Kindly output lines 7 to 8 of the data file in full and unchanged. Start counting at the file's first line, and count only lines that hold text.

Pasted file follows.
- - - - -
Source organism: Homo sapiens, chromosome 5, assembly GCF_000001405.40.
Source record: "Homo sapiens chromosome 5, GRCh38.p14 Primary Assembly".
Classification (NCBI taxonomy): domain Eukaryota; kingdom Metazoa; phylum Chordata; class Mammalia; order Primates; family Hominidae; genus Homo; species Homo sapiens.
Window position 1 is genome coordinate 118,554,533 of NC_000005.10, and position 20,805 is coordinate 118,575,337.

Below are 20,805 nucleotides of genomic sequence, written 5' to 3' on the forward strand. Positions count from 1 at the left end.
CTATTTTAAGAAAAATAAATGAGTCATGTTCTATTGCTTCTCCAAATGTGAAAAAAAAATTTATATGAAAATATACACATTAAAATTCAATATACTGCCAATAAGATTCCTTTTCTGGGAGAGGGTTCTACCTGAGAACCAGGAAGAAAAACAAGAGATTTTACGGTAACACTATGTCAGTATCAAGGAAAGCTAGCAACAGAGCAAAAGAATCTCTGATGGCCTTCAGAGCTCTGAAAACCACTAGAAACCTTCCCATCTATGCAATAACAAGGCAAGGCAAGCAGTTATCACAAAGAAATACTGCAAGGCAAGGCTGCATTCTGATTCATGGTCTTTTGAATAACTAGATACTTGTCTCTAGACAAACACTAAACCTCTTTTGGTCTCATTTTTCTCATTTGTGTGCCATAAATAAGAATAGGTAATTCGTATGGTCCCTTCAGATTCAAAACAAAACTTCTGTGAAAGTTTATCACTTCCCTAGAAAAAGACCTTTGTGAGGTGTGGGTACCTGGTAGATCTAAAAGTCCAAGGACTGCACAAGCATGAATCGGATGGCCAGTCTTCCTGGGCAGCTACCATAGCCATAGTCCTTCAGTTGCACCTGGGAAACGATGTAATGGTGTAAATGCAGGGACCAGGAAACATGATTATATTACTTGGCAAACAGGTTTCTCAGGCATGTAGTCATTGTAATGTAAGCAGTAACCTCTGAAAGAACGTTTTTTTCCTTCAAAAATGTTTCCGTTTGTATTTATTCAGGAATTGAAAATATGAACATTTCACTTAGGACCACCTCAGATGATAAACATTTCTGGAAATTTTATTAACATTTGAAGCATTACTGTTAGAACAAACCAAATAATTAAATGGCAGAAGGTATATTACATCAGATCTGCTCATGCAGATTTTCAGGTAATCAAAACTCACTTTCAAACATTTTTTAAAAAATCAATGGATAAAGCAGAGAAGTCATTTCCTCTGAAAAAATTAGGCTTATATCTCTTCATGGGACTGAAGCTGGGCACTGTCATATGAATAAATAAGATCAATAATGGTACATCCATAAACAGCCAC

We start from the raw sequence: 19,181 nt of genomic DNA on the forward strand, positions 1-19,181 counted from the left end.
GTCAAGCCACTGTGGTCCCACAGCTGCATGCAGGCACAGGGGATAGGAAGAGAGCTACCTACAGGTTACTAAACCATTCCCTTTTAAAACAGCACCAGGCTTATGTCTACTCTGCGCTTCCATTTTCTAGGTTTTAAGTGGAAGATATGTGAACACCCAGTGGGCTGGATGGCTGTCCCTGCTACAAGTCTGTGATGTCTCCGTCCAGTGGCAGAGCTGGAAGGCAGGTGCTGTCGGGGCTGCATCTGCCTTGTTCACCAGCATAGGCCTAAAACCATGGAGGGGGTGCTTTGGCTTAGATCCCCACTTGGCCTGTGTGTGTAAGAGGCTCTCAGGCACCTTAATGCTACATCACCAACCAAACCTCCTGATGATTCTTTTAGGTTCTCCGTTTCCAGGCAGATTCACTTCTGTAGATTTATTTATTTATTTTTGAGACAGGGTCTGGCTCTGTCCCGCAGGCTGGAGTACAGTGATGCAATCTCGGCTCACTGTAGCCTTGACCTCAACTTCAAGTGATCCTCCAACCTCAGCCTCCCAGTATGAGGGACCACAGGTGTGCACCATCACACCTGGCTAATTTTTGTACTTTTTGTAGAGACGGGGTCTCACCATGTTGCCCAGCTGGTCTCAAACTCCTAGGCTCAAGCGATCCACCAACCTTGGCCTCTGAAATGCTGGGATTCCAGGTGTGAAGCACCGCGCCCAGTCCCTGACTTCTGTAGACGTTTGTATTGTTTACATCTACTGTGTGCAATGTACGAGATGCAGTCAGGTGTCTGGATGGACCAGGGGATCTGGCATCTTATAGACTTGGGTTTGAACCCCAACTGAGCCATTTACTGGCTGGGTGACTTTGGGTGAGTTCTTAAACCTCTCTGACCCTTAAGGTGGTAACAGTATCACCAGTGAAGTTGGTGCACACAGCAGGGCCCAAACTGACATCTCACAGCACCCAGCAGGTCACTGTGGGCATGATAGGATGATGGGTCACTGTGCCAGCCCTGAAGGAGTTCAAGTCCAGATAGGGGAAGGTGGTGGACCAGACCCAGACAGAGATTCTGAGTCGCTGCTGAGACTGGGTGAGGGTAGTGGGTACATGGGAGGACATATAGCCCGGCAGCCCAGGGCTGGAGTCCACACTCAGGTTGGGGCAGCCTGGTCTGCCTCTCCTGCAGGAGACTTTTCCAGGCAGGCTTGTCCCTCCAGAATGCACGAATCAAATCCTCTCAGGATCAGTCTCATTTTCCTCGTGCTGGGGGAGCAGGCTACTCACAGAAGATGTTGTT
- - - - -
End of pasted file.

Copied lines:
We start from the raw sequence: 19,181 nt of genomic DNA on the forward strand, positions 1-19,181 counted from the left end.
GTCAAGCCACTGTGGTCCCACAGCTGCATGCAGGCACAGGGGATAGGAAGAGAGCTACCTACAGGTTACTAAACCATTCCCTTTTAAAACAGCACCAGGCTTATGTCTACTCTGCGCTTCCATTTTCTAGGTTTTAAGTGGAAGATATGTGAACACCCAGTGGGCTGGATGGCTGTCCCTGCTACAAGTCTGTGATGTCTCCGTCCAGTGGCAGAGCTGGAAGGCAGGTGCTGTCGGGGCTGCATCTGCCTTGTTCACCAGCATAGGCCTAAAACCATGGAGGGGGTGCTTTGGCTTAGATCCCCACTTGGCCTGTGTGTGTAAGAGGCTCTCAGGCACCTTAATGCTACATCACCAACCAAACCTCCTGATGATTCTTTTAGGTTCTCCGTTTCCAGGCAGATTCACTTCTGTAGATTTATTTATTTATTTTTGAGACAGGGTCTGGCTCTGTCCCGCAGGCTGGAGTACAGTGATGCAATCTCGGCTCACTGTAGCCTTGACCTCAACTTCAAGTGATCCTCCAACCTCAGCCTCCCAGTATGAGGGACCACAGGTGTGCACCATCACACCTGGCTAATTTTTGTACTTTTTGTAGAGACGGGGTCTCACCATGTTGCCCAGCTGGTCTCAAACTCCTAGGCTCAAGCGATCCACCAACCTTGGCCTCTGAAATGCTGGGATTCCAGGTGTGAAGCACCGCGCCCAGTCCCTGACTTCTGTAGACGTTTGTATTGTTTACATCTACTGTGTGCAATGTACGAGATGCAGTCAGGTGTCTGGATGGACCAGGGGATCTGGCATCTTATAGACTTGGGTTTGAACCCCAACTGAGCCATTTACTGGCTGGGTGACTTTGGGTGAGTTCTTAAACCTCTCTGACCCTTAAGGTGGTAACAGTATCACCAGTGAAGTTGGTGCACACAGCAGGGCCCAAACTGACATCTCACAGCACCCAGCAGGTCACTGTGGGCATGATAGGATGATGGGTCACTGTGCCAGCCCTGAAGGAGTTCAAGTCCAGATAGGGGAAGGTGGTGGACCAGACCCAGACAGAGATTCTGAGTCGCTGCTGAGACTGGGTGAGGGTAGTGGGTACATGGGAGGACATATAGCCCGGCAGCCCAGGGCTGGAGTCCACACTCAGGTTGGGGCAGCCTGGTCTGCCTCTCCTGCAGGAGACTTTTCCAGGCAGGCTTGTCCCTCCAGAATGCACGAATCAAATCCTCTCAGGATCAGTCTCATTTTCCTCGTGCTGGGGGAGCAGGCTACTCACAGAAGATGTTGTT